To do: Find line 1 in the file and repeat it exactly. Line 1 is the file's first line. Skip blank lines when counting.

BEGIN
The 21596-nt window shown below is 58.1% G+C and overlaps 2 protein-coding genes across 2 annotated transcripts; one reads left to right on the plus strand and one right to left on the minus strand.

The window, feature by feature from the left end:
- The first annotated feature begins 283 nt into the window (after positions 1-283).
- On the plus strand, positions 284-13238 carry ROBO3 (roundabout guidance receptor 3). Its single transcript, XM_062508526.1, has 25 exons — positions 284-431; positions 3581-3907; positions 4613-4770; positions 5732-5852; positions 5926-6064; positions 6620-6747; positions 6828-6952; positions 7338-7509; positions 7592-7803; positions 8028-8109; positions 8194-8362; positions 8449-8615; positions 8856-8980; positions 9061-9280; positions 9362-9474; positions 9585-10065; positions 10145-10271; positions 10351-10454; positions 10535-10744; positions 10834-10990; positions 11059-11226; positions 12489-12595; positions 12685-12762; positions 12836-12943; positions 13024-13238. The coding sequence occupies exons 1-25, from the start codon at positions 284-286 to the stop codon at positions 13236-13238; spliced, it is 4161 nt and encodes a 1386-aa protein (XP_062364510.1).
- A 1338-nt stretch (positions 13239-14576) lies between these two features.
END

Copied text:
The 21596-nt window shown below is 58.1% G+C and overlaps 2 protein-coding genes across 2 annotated transcripts; one reads left to right on the plus strand and one right to left on the minus strand.